Normal Renal and Hepatic Function
Renal Transplant Patients
Hepatic Dysfunction Patients
t1/2 β Elimination (hr)
The net result of these findings is that subjects with renal failure have clinical durations that are similar to but somewhat more variable than the duration that one would expect in subjects with normal renal function. Hepatically impaired patients, due to the large increase in volume, may demonstrate clinical durations approaching 1.5 times that of subjects with normal hepatic function. In both populations the clinician should individualize the dose to the needs of the patient [see Dosage and Administration (2.6)].
Tissue redistribution accounts for most (about 80%) of the initial amount of rocuronium administered. As tissue compartments fill with continued dosing (4 to 8 hours), less drug is redistributed away from the site of action and, for an infusion-only dose, the rate to maintain neuromuscular blockade falls to about 20% of the initial infusion rate. The use of a loading dose and a smaller infusion rate reduces the need for adjustment of dose.
Under halothane anesthesia, the clinical duration of effects of rocuronium bromide did not vary with age in patients 4 months to 8 years of age. The terminal half-life and other pharmacokinetic parameters of rocuronium in these pediatric patients are presented in Table 9.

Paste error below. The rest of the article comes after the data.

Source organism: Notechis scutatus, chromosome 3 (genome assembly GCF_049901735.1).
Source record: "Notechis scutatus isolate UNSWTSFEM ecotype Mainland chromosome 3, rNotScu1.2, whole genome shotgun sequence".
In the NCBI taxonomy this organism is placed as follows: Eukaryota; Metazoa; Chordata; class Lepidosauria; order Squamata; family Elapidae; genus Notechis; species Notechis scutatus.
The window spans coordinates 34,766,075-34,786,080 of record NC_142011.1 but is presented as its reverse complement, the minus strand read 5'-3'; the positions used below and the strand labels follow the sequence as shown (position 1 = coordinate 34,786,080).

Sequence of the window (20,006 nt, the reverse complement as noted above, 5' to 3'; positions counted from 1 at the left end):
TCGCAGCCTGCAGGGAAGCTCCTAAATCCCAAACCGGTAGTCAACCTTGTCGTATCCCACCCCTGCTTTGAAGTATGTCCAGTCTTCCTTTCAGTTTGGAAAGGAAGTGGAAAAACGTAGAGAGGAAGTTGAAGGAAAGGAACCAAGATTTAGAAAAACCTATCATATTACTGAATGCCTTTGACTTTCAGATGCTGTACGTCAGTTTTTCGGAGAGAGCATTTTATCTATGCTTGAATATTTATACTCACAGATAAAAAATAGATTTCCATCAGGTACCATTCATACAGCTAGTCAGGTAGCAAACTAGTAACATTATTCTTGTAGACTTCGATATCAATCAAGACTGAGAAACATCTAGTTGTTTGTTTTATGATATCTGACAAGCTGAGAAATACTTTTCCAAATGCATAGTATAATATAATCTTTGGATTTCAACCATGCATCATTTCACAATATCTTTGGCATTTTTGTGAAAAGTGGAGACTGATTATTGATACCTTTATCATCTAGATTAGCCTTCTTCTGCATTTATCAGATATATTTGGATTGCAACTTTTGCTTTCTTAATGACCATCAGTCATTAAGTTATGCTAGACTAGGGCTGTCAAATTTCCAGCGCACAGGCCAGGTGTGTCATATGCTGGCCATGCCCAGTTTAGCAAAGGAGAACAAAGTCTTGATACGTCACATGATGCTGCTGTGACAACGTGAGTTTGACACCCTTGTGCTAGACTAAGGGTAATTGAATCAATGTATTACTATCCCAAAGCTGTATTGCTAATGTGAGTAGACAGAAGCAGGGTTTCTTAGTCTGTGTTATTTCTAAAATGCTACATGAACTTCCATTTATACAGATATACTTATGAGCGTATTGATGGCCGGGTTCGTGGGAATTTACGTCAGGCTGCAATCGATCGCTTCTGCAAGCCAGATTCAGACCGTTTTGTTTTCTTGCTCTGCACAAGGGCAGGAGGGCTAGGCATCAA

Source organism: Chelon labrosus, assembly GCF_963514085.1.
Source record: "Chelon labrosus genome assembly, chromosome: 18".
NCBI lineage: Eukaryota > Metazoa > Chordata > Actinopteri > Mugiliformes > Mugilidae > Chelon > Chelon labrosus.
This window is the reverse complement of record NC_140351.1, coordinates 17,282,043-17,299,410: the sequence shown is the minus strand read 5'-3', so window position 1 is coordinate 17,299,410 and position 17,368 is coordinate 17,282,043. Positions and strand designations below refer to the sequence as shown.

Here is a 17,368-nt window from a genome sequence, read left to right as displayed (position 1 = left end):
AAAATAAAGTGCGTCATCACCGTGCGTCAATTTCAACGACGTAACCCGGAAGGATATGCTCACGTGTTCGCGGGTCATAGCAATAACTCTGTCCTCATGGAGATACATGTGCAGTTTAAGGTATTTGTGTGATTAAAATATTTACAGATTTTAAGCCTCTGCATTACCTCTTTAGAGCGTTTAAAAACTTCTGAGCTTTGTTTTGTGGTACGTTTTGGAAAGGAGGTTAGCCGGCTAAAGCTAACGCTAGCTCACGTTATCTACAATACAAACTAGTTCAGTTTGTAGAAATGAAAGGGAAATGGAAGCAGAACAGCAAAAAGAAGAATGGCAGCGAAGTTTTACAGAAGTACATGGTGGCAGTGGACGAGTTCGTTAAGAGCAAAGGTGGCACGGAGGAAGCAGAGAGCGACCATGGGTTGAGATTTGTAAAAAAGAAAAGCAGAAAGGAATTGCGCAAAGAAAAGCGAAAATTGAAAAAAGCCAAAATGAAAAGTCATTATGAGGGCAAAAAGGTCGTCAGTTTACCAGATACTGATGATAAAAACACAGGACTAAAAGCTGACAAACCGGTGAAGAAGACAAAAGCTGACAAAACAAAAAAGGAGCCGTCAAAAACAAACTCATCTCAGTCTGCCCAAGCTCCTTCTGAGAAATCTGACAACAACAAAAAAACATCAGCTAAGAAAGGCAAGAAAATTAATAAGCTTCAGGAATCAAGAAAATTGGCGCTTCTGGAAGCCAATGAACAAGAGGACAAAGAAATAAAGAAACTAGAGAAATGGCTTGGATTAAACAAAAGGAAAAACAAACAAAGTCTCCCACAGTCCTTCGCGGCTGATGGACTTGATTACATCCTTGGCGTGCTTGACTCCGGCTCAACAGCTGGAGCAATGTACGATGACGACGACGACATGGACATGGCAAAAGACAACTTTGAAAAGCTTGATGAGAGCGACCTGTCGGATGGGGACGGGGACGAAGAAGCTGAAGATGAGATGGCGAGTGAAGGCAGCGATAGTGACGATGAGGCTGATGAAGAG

Patient Age Range
3 to <12 mos
1 to <3 yrs
3 to <8 yrs
t1/2 β Elimination (hr)
Pharmacokinetics of rocuronium bromide were evaluated using a population analysis of the pooled pharmacokinetic datasets from 2 trials under sevoflurane (induction) and isoflurane/nitrous oxide (maintenance) anesthesia. All pharmacokinetic parameters were found to be linearly proportional to body weight. In patients under the age of 18 years clearance (CL) and volume of distribution (Vss) increase with bodyweight (kg) and age (years). As a result the terminal half-life of rocuronium bromide decreases with increasing age from 1.1 hour to 0.7-0.8 hour. Table 10 presents the pharmacokinetic parameters in the different age groups in the studies with sevoflurane (induction) and isoflurane/nitrous oxide (maintenance) anesthesia.
Patient Age Range
28 days to
3 mos to
2 to ≤11 yrs
11 to ≤17 yrs
Volume of Distribution (L/kg)
t1/2 β (hr)